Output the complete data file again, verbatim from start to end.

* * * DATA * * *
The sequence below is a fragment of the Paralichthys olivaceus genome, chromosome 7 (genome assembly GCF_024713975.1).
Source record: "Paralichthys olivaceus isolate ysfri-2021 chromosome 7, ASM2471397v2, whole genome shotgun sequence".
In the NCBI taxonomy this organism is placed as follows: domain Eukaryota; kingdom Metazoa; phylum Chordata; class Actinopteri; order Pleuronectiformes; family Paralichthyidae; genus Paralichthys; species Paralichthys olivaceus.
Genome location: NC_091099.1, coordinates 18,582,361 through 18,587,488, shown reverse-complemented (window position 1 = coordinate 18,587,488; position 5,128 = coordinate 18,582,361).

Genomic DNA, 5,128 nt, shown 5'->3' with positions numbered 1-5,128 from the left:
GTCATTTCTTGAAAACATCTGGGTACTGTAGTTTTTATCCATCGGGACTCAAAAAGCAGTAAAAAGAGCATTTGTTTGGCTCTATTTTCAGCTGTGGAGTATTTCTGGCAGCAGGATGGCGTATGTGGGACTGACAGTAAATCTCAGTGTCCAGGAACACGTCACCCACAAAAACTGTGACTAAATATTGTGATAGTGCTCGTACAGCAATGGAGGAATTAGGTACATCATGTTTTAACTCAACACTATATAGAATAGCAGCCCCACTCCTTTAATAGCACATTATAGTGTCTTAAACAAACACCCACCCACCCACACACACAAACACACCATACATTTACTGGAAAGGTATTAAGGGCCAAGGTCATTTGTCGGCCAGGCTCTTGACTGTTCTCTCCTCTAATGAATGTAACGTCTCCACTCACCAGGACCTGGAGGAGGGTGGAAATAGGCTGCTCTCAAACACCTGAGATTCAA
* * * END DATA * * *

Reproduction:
The sequence below is a fragment of the Paralichthys olivaceus genome, chromosome 7 (genome assembly GCF_024713975.1).
Source record: "Paralichthys olivaceus isolate ysfri-2021 chromosome 7, ASM2471397v2, whole genome shotgun sequence".
In the NCBI taxonomy this organism is placed as follows: domain Eukaryota; kingdom Metazoa; phylum Chordata; class Actinopteri; order Pleuronectiformes; family Paralichthyidae; genus Paralichthys; species Paralichthys olivaceus.
Genome location: NC_091099.1, coordinates 18,582,361 through 18,587,488, shown reverse-complemented (window position 1 = coordinate 18,587,488; position 5,128 = coordinate 18,582,361).

Genomic DNA, 5,128 nt, shown 5'->3' with positions numbered 1-5,128 from the left:
GTCATTTCTTGAAAACATCTGGGTACTGTAGTTTTTATCCATCGGGACTCAAAAAGCAGTAAAAAGAGCATTTGTTTGGCTCTATTTTCAGCTGTGGAGTATTTCTGGCAGCAGGATGGCGTATGTGGGACTGACAGTAAATCTCAGTGTCCAGGAACACGTCACCCACAAAAACTGTGACTAAATATTGTGATAGTGCTCGTACAGCAATGGAGGAATTAGGTACATCATGTTTTAACTCAACACTATATAGAATAGCAGCCCCACTCCTTTAATAGCACATTATAGTGTCTTAAACAAACACCCACCCACCCACACACACAAACACACCATACATTTACTGGAAAGGTATTAAGGGCCAAGGTCATTTGTCGGCCAGGCTCTTGACTGTTCTCTCCTCTAATGAATGTAACGTCTCCACTCACCAGGACCTGGAGGAGGGTGGAAATAGGCTGCTCTCAAACACCTGAGATTCAA